Mixotrophy is classically the trophic strategy of specialized aplastidic protists in acquatic environments. In this article is presented evidence of mixotrophy carried out by phototrophic picoeukaryotes belonging Prymnesiophyceae, Chrysophyceae and Pelagophyceae groups of microalgae (<5 μm size).
Authors using flow cytometric cell sorting and dual tyramide signal amplification fluorescence in situ hybridization, present the interaction of individual picoeukaryotes cell and bacterioplankton. They show graphically the presence of picocyanobacteria cell inside phototrophic picoeukaryotes. Prochlorococcus and SAR11 clade are two major groups of bacterioplankton studied in this work, and is known that they both can’t establish symbiotic relationship with eukariotes.
Interesting results are that different groups of picoeukaryotes (predators) have likely favorite prey (e.g. Prymnesiophyceae incorporate mainly Prochlorococcus), opening a key role in the microbial food web of these important and abundand groups. Authors also suppose that global distribution of picosized Primnesiophyceae might be explained by their mixotrophic behaviour and the nutritional flexibility potentially gives a significant competitive advantage under different light and nutrient regimes in open ocean waters.
Another interesting result is the ingestion/assimilation ratio of prey biomass by predator that is equal about 50% meaning phototrophic picoeukaryotes might be as hightly efficient in prey assimilation as specialized protistan predators, such as microflagellates and planktonic ciliates. Is also supposed a selective predation on Prochlorococcus cell respect SAR11 clade cells because the last one are significantly more abundant in the environments studied here but are also smaller and hence less nutritious.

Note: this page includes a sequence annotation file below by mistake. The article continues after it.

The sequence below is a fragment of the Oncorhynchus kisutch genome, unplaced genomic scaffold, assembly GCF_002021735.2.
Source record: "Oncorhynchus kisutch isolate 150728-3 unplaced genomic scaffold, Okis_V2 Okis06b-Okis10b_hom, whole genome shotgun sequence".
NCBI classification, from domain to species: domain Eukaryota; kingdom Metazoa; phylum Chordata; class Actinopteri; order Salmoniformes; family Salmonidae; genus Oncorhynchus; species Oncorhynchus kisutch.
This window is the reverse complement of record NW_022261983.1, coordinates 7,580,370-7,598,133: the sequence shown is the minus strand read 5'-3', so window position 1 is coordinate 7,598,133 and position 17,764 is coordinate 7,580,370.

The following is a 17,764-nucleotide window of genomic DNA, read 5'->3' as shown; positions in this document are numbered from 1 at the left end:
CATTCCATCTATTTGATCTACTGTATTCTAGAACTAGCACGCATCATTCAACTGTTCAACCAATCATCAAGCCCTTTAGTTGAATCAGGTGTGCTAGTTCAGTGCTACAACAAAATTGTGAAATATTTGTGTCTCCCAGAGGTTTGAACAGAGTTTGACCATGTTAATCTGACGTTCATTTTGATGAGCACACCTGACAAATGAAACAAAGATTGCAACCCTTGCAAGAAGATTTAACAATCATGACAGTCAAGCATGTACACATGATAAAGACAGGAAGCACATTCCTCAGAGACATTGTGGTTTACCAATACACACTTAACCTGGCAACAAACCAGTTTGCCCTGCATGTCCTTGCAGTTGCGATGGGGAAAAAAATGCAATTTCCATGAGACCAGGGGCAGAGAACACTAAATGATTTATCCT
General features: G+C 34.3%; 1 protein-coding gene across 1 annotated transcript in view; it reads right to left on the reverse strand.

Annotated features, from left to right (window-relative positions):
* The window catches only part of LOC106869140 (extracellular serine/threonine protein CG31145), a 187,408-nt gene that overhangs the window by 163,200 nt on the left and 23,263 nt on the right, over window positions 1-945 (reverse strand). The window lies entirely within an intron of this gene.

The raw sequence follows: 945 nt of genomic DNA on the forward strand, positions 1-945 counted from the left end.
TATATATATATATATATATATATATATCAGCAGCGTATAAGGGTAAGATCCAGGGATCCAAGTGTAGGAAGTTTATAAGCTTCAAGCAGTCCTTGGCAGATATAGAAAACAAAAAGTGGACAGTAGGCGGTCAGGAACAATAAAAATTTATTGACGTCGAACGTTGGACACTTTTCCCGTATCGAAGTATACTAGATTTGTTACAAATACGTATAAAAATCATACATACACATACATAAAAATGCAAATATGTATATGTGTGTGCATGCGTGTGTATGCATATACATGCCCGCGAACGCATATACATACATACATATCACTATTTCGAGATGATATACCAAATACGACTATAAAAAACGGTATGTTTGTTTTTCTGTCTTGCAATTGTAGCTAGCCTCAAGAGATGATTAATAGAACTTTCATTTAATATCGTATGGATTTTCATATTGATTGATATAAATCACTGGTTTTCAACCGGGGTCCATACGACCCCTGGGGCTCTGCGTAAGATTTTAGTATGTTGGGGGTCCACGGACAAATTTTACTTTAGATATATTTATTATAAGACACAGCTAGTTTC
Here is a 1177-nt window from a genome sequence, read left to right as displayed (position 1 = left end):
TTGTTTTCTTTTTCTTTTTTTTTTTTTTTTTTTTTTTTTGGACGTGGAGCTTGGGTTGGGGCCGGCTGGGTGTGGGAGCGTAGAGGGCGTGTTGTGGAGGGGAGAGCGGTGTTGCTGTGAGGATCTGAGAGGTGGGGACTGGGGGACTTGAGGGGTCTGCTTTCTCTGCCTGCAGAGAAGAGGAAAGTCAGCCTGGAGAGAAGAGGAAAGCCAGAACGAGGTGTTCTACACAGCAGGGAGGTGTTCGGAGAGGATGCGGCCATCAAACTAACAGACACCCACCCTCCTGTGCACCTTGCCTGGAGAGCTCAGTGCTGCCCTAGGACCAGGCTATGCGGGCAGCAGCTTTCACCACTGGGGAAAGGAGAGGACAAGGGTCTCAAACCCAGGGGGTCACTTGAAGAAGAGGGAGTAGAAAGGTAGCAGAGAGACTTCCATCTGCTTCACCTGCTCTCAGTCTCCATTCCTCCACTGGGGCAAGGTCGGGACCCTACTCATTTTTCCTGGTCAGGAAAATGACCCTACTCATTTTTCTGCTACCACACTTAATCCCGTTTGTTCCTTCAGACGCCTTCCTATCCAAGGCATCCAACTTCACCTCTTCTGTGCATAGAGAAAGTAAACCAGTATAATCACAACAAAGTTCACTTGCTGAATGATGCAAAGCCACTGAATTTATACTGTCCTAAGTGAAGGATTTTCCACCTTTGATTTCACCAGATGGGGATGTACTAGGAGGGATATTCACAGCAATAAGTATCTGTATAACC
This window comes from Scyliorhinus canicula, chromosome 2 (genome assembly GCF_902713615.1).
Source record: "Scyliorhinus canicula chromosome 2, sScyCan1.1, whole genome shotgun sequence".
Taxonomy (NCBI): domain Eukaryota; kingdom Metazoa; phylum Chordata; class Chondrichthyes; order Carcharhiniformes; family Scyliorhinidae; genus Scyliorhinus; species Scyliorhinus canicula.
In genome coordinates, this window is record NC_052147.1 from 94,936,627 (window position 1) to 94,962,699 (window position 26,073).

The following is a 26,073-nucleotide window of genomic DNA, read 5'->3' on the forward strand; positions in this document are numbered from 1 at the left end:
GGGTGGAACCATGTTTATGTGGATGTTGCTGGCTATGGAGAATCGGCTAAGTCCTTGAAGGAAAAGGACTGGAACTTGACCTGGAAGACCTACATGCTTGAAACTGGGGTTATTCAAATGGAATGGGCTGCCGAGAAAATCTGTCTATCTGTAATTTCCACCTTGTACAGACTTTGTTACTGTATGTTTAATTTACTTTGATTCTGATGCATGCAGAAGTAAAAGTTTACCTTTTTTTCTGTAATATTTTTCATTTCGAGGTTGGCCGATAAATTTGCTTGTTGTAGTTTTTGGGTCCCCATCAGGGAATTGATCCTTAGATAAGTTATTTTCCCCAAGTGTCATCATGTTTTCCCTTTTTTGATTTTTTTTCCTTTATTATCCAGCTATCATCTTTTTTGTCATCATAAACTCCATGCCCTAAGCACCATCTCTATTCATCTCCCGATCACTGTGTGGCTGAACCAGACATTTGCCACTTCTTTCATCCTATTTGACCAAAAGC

During the seminar we examined other two recent scientific articles about interactions between microalgae and cyanobacteria in the upper holigotrophic ocean waters. We talked about other cases of symbiotic relationship between procariotic simbiont and eucariotic host, highlighting that phytoplankton organisms (one "simple" green cell… (not so simple!)) are not only able to express great metabolic plasticity in response to changing environmental conditions, but also can adapt their trophic strategy based on the most convenient available resources (e.g. light and nutrients or, for exemple, preys like delicious take-away Prochlorococcus cells) and partners for exemple exchanging fixed N and gaining back organic C with different group of eukariotic microalgae.
Hartmann, M., Zubkov, M. V., Scanlan, D. J., & Lepère, C. (2013). In situ interactions between photosynthetic picoeukaryotes and bacterioplankton in the Atlantic Ocean: evidence for mixotrophy. Environmental Microbiology Reports. Online Early.